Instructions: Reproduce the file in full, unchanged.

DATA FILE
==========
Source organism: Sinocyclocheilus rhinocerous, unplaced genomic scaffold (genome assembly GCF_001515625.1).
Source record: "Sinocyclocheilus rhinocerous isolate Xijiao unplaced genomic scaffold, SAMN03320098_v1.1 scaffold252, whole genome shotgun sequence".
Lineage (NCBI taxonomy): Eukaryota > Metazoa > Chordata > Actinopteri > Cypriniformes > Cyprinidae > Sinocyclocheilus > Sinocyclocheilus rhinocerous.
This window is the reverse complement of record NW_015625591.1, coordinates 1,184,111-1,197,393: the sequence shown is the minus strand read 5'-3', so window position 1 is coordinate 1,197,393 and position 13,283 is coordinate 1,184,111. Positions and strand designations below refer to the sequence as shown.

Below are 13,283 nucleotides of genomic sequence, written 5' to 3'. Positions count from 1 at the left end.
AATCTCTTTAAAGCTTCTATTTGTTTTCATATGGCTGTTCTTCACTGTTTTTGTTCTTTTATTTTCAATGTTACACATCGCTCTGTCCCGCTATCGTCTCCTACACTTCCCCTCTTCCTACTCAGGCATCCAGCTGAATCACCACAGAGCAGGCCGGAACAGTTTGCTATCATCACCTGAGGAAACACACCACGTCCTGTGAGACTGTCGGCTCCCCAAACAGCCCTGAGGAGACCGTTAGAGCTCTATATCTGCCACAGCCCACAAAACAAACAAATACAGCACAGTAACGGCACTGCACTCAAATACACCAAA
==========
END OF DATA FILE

Source organism: Sinocyclocheilus rhinocerous, unplaced genomic scaffold (genome assembly GCF_001515625.1).
Source record: "Sinocyclocheilus rhinocerous isolate Xijiao unplaced genomic scaffold, SAMN03320098_v1.1 scaffold252, whole genome shotgun sequence".
Lineage (NCBI taxonomy): Eukaryota > Metazoa > Chordata > Actinopteri > Cypriniformes > Cyprinidae > Sinocyclocheilus > Sinocyclocheilus rhinocerous.
This window is the reverse complement of record NW_015625591.1, coordinates 1,184,111-1,197,393: the sequence shown is the minus strand read 5'-3', so window position 1 is coordinate 1,197,393 and position 13,283 is coordinate 1,184,111. Positions and strand designations below refer to the sequence as shown.

Below are 13,283 nucleotides of genomic sequence, written 5' to 3'. Positions count from 1 at the left end.
AATCTCTTTAAAGCTTCTATTTGTTTTCATATGGCTGTTCTTCACTGTTTTTGTTCTTTTATTTTCAATGTTACACATCGCTCTGTCCCGCTATCGTCTCCTACACTTCCCCTCTTCCTACTCAGGCATCCAGCTGAATCACCACAGAGCAGGCCGGAACAGTTTGCTATCATCACCTGAGGAAACACACCACGTCCTGTGAGACTGTCGGCTCCCCAAACAGCCCTGAGGAGACCGTTAGAGCTCTATATCTGCCACAGCCCACAAAACAAACAAATACAGCACAGTAACGGCACTGCACTCAAATACACCAAA